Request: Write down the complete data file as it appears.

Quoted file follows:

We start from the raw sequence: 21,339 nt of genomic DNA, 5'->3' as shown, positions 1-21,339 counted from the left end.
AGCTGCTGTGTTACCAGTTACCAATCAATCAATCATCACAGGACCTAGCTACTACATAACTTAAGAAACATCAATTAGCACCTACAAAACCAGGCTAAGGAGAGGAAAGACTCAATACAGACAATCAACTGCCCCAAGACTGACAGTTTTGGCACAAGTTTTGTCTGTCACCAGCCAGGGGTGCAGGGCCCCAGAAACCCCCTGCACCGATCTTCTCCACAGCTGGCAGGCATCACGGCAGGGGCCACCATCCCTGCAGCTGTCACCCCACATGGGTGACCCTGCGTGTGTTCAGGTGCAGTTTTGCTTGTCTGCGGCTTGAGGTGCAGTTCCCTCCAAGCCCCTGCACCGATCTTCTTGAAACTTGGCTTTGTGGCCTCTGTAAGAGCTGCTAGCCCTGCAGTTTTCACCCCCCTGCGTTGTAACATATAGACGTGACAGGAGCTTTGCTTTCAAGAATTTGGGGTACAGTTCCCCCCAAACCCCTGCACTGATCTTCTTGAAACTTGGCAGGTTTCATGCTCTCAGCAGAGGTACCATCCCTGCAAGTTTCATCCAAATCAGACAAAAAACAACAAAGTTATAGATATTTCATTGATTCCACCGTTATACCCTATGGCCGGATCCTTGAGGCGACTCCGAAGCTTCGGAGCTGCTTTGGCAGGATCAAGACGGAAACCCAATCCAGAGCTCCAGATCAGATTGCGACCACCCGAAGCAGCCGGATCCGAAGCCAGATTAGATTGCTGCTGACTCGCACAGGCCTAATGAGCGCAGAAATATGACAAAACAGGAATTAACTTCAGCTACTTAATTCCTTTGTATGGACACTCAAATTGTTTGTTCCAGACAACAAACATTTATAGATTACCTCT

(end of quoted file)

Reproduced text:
We start from the raw sequence: 21,339 nt of genomic DNA, 5'->3' as shown, positions 1-21,339 counted from the left end.
AGCTGCTGTGTTACCAGTTACCAATCAATCAATCATCACAGGACCTAGCTACTACATAACTTAAGAAACATCAATTAGCACCTACAAAACCAGGCTAAGGAGAGGAAAGACTCAATACAGACAATCAACTGCCCCAAGACTGACAGTTTTGGCACAAGTTTTGTCTGTCACCAGCCAGGGGTGCAGGGCCCCAGAAACCCCCTGCACCGATCTTCTCCACAGCTGGCAGGCATCACGGCAGGGGCCACCATCCCTGCAGCTGTCACCCCACATGGGTGACCCTGCGTGTGTTCAGGTGCAGTTTTGCTTGTCTGCGGCTTGAGGTGCAGTTCCCTCCAAGCCCCTGCACCGATCTTCTTGAAACTTGGCTTTGTGGCCTCTGTAAGAGCTGCTAGCCCTGCAGTTTTCACCCCCCTGCGTTGTAACATATAGACGTGACAGGAGCTTTGCTTTCAAGAATTTGGGGTACAGTTCCCCCCAAACCCCTGCACTGATCTTCTTGAAACTTGGCAGGTTTCATGCTCTCAGCAGAGGTACCATCCCTGCAAGTTTCATCCAAATCAGACAAAAAACAACAAAGTTATAGATATTTCATTGATTCCACCGTTATACCCTATGGCCGGATCCTTGAGGCGACTCCGAAGCTTCGGAGCTGCTTTGGCAGGATCAAGACGGAAACCCAATCCAGAGCTCCAGATCAGATTGCGACCACCCGAAGCAGCCGGATCCGAAGCCAGATTAGATTGCTGCTGACTCGCACAGGCCTAATGAGCGCAGAAATATGACAAAACAGGAATTAACTTCAGCTACTTAATTCCTTTGTATGGACACTCAAATTGTTTGTTCCAGACAACAAACATTTATAGATTACCTCT